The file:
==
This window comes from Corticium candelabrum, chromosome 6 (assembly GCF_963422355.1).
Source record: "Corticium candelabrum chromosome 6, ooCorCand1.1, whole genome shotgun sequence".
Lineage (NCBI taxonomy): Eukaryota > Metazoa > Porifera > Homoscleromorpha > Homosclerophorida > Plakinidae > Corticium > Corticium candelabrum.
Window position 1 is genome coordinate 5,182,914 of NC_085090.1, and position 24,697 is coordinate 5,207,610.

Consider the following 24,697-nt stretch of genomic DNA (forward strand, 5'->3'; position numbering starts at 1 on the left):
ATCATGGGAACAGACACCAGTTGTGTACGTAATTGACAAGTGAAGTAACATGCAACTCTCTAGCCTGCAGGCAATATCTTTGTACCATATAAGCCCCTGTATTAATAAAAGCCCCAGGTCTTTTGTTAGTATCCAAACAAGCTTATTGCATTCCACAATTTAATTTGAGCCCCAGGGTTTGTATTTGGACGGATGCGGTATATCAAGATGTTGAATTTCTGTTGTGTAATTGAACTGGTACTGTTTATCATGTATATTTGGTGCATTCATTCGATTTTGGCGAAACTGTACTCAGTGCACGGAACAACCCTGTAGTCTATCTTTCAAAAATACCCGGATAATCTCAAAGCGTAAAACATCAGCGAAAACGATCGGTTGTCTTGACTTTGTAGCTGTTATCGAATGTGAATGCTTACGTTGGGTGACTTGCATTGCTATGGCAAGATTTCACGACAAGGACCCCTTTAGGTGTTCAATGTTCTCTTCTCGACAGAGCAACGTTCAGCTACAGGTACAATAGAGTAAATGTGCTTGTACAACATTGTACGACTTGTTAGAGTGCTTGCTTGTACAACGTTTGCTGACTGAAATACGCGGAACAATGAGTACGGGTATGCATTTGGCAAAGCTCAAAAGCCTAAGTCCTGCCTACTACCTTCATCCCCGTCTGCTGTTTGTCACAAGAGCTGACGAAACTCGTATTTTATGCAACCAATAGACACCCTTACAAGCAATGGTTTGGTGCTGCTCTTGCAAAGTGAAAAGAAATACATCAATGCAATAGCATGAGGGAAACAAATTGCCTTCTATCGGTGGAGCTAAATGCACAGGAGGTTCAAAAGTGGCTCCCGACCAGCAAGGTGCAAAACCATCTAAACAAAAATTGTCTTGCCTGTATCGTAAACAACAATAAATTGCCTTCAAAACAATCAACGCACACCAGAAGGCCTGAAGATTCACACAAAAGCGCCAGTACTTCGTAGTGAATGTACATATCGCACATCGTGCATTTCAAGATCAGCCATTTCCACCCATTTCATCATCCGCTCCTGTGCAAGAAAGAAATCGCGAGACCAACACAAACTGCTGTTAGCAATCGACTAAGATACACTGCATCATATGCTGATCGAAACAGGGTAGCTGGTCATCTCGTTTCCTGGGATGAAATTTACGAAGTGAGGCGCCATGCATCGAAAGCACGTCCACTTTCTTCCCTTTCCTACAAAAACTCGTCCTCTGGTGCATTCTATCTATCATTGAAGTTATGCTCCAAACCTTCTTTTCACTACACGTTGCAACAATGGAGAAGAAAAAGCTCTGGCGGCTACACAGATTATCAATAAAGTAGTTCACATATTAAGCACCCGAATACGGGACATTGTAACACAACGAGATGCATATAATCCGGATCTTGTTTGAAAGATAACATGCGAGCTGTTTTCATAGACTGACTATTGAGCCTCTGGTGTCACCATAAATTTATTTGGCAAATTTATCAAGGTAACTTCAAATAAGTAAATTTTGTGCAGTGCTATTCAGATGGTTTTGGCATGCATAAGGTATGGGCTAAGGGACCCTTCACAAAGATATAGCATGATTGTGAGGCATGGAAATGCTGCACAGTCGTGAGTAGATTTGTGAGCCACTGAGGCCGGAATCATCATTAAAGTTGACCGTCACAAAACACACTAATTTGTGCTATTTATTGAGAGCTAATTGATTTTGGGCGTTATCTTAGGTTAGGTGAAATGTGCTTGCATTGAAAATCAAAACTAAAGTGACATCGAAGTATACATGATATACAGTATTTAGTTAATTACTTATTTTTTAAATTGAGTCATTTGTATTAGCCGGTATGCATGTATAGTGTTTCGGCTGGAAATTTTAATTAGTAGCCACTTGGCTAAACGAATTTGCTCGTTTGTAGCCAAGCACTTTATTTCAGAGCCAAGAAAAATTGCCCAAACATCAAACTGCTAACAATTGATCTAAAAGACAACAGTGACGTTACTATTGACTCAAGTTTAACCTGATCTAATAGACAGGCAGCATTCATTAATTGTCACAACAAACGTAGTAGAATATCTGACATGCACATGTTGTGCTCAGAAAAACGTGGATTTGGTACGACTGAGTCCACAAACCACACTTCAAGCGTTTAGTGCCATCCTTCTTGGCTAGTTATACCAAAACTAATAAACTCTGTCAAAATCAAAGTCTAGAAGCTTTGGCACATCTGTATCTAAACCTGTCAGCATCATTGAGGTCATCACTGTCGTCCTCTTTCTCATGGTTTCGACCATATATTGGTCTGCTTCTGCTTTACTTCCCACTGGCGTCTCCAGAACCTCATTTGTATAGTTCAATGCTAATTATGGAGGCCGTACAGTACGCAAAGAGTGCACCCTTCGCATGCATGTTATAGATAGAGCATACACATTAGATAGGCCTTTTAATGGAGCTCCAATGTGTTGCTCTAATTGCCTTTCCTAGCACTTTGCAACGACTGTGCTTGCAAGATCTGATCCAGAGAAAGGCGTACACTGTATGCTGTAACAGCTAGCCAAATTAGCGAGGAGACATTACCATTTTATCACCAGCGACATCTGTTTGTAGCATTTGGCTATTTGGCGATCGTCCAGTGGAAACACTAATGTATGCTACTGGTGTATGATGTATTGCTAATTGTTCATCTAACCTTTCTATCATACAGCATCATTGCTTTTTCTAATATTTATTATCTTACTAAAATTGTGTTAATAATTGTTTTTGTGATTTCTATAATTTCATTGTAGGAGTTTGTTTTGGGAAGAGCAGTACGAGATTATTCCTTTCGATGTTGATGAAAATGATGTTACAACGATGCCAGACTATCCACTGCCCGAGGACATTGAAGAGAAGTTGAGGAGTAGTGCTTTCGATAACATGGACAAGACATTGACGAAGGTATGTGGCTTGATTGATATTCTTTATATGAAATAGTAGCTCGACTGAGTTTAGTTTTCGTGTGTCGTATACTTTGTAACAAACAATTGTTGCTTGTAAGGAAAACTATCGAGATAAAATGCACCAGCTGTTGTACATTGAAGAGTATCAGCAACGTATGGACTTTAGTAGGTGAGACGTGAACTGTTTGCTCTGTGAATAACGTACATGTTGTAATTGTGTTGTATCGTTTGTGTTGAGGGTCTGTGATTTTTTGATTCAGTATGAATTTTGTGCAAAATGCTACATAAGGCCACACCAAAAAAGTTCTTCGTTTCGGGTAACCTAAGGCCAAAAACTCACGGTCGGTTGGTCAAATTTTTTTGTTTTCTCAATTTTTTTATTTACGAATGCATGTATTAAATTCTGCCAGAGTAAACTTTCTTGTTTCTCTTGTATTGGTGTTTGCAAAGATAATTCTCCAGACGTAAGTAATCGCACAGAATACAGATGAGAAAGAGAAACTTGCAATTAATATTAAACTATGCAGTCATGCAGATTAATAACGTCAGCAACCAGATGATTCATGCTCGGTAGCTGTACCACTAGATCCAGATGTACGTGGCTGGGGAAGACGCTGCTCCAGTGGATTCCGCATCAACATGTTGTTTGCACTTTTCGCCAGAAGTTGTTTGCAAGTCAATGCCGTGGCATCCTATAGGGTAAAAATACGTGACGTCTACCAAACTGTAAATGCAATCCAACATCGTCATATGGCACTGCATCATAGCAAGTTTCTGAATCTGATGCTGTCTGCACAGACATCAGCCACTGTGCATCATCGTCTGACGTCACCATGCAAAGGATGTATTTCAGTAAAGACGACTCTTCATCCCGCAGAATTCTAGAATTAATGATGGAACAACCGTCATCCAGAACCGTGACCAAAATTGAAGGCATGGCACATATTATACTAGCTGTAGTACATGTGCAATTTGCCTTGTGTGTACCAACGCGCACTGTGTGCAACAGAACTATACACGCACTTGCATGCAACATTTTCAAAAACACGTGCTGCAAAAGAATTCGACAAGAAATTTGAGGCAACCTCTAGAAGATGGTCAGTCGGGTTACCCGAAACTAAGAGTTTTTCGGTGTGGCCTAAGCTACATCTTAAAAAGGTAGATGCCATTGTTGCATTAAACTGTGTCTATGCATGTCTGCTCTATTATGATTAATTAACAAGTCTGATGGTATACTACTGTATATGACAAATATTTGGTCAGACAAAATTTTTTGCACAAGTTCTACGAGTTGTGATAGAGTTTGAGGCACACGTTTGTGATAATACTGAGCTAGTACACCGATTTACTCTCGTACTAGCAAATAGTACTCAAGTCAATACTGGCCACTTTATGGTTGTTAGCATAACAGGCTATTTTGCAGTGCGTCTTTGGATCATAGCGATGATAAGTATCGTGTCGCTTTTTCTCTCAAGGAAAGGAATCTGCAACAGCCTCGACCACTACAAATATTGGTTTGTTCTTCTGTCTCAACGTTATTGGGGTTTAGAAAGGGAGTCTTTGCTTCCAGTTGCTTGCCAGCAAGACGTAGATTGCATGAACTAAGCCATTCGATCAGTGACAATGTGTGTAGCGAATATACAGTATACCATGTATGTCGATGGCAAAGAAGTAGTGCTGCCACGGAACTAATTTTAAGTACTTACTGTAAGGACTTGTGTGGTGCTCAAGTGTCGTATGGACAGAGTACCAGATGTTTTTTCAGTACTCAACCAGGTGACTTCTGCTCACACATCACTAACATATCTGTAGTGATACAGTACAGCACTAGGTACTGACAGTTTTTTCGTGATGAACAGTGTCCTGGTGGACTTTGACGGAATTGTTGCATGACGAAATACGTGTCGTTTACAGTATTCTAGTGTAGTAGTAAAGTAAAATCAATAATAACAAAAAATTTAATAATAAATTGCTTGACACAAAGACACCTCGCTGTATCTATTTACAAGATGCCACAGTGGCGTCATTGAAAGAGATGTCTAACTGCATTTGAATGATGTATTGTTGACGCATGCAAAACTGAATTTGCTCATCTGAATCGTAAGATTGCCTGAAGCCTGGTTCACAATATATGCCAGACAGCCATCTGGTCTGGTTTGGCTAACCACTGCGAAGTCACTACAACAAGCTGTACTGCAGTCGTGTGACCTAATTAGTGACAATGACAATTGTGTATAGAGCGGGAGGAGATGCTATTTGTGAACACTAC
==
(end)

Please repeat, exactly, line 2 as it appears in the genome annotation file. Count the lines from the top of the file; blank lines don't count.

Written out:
Source record: "Corticium candelabrum chromosome 6, ooCorCand1.1, whole genome shotgun sequence".